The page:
Sunday, March 10, 2019

AP uses paper GateHouse closed as example of troubles of local journalism, but says 'This isn't a hopeless story'

This was the last home of the Waynesville Daily Guide. (AP photo)
"Local journalism is dying in plain sight," David Bauder and David Lieb of The Associated Press write in a story about the decline of local newspapers. It's part of AP's package for Sunshine Week, the annual salute to open government.

The story's central basis is the University of North Carolina's finding that about 1,400 U.S. cities and towns lost newspapers from 2004 through 2015. Most of those were weeklies in suburban areas and non-county-seat towns, especially in areas like the Great Plains that have been losing population. But the story's object example is a county in south-central Missouri that lost its daily paper in September. The example may seem inapt, but is forward-looking, because the Waynesville Daily Guide was closed by GateHouse Media, one of the private-equity firms that have bought hundreds of American newspapers and have a bottom-line focus.

"The death of the Daily Guide raises questions not easily answered, the same ones asked at newspapers big and small across the country," Bauder and Lieb write. "Did GateHouse stop investing because people were less interested in reading the paper? . . . Or did people lose interest because the lack of investment made it a less satisfying read?" A local pastor told AP that he stopped subscribing because “there wasn’t as much information that really made it worthwhile.”

A former publisher said GateHouse “set the Daily Guide up to fail,” but another ex-publisher and the paper's last editor "blame both GateHouse and the community for not supporting the paper. . . . Critics have said GateHouse and some other newspaper companies follow a strategy of aggressive cost-cutting without making significant investments in newsrooms. GateHouse rejects the notion that their motivations are strictly financial, pointing to measures taken in Waynesville and elsewhere to keep news flowing."

Generally, newspaper closures and mergers can be blamed on "revenue siphoned by online competition, cost-cutting ownership, a death spiral in quality, sheer disinterest among readers or reasons peculiar to given locales for that development," Bauder and Lieb write. "While national outlets worry about a president who calls the press an enemy of the people, many Americans no longer have someone watching the city council for them, chronicling the soccer exploits of their children or reporting on the kindly neighbor who died of cancer."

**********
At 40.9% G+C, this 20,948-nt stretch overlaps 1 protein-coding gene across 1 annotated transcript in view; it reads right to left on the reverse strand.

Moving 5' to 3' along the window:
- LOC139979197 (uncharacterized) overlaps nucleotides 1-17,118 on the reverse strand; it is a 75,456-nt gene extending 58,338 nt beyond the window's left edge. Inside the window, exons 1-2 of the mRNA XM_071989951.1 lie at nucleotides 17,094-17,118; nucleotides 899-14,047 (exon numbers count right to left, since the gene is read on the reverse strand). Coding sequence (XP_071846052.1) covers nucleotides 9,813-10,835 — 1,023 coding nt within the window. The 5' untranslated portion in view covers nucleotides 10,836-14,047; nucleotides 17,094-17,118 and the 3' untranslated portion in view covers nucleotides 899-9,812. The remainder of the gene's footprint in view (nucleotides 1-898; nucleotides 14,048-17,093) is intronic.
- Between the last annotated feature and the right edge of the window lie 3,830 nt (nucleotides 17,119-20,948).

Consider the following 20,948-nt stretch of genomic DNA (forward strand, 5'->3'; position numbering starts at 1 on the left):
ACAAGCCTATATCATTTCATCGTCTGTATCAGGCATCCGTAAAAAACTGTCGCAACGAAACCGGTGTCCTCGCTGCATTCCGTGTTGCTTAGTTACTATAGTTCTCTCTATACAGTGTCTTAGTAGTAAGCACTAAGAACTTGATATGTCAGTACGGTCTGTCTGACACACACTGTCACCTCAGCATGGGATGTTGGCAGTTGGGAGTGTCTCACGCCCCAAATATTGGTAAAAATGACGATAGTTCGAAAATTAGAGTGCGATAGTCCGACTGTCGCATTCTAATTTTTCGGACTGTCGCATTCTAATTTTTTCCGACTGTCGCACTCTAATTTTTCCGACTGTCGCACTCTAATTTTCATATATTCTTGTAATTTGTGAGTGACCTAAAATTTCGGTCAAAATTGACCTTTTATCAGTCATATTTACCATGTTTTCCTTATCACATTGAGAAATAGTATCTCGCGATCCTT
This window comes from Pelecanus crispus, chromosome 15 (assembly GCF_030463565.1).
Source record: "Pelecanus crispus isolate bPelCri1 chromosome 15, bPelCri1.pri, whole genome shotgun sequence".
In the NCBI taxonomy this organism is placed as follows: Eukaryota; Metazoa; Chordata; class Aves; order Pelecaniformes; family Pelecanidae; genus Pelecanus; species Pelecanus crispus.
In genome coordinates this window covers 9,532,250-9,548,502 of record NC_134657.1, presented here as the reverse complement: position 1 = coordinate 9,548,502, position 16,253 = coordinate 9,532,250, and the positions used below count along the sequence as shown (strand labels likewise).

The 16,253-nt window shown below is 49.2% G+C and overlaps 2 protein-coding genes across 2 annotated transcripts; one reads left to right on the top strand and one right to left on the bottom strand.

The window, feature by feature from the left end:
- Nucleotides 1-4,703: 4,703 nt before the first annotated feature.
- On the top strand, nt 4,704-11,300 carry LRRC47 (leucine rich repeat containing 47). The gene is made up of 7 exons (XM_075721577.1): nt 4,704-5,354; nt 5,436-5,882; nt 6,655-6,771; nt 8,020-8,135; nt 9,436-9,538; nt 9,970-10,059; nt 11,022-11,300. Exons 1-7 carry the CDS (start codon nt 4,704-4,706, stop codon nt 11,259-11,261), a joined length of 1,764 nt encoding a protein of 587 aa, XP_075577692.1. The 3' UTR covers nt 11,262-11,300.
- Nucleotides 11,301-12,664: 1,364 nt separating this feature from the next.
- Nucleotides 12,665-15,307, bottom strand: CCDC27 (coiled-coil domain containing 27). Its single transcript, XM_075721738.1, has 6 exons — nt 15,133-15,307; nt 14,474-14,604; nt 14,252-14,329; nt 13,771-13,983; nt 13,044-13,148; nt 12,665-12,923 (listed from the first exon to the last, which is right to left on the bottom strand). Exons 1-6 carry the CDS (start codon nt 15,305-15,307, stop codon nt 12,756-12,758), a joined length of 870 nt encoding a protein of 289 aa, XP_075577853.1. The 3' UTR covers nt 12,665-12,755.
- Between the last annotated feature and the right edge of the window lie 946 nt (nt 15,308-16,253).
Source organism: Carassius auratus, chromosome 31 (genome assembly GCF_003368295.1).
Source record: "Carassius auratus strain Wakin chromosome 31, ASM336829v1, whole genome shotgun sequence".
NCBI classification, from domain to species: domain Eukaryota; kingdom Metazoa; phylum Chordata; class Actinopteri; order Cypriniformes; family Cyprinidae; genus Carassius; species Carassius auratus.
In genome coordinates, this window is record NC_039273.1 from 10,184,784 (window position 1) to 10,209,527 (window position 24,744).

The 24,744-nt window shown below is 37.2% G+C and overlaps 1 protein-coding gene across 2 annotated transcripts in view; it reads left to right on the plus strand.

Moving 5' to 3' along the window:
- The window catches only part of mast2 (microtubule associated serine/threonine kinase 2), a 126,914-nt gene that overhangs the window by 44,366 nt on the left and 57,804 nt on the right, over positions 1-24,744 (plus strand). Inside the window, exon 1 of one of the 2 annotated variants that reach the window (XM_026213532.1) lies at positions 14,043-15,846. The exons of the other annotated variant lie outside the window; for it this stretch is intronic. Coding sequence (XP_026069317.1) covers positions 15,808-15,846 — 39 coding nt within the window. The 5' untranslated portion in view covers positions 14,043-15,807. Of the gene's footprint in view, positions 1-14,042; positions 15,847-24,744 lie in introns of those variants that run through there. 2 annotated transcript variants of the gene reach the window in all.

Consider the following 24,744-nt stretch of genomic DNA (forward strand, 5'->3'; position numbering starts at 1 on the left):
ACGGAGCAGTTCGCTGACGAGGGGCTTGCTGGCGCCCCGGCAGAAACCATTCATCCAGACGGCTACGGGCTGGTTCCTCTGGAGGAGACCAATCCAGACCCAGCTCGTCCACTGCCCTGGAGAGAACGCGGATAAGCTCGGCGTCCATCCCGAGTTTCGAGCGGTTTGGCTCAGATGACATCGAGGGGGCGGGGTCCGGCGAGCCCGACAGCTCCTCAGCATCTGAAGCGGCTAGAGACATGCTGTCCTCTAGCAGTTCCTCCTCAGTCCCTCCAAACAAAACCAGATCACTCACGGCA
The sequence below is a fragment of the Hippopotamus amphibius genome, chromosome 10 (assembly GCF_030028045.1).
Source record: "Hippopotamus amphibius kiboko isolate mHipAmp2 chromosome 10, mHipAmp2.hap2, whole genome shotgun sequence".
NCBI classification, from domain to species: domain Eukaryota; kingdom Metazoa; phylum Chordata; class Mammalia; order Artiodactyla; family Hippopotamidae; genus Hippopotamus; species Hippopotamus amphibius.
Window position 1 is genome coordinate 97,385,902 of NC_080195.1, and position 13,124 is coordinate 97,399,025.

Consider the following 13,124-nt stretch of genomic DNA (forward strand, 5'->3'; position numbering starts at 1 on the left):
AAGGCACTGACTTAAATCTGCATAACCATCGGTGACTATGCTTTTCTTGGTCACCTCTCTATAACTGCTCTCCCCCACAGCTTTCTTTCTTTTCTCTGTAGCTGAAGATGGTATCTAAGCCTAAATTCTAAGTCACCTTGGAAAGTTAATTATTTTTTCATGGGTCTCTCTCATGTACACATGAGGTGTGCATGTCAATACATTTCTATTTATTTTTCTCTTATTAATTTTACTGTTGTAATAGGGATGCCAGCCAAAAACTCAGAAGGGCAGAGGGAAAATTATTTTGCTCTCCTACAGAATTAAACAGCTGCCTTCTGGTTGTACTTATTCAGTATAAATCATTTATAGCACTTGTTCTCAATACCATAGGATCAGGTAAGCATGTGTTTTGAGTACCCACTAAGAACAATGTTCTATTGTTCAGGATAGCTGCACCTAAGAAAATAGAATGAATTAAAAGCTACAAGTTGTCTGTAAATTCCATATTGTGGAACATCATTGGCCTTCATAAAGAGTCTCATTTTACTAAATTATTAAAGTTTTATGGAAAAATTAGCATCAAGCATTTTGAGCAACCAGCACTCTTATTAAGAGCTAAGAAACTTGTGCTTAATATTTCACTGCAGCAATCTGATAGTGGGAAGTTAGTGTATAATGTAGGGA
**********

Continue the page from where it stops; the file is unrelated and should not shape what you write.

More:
“Losing a newspaper is like losing the heartbeat of a town,” Waynesville banker Keith Pritchard told AP, which reports, "The bank routinely checked the Daily Guide’s obituaries to protect against fraud; Pritchard said you’d be surprised by family members who try to clean out the accounts of a recently-deceased relative."

Local police "unanimously express dismay at the loss of a newspaper," AP reports. "Pulaski County Sheriff Jimmy Bench wishes the Daily Guide was there to report on the December death of his 31-year-old son, Ryan, due to a heroin overdose. It would have been better than dealing with whispers and Twitter. . . . Without a newspaper’s reporting, Police Chief Dan Cordova said many in the community are unaware of the extent of the [drug] problem. Useful information, like a spate of robberies in one section of town, goes unreported. Social media is a resource, but Cordova is concerned about not reaching everyone. . . . Coroner Nick Pappas said readers are more suspicious of news releases than they would be of a fully reported news story."

David Woronoff
Near the end of their article, the reporters write, "This isn’t a hopeless story. Dotted across the country are exceptions to the brutal new rule, newspapers that are surviving with creative business plans." They cite the The Pilot of Southern Pines, N.C., which thrives on "revenue raised by side businesses — lifestyle magazines, electronic newsletters, telephone directories, a video production company and a bookstore."

The Pilot's publisher is David Woronoff, who is going into the North Carolina Media and Journalism Hall of Fame next month. The selection committee "felt he set a new standard for community newspapers and earned well-deserved national recognition for excellence,” member Merrill Rose told the Pilot. “That is particularly important in a time when many community newspapers have struggled.”

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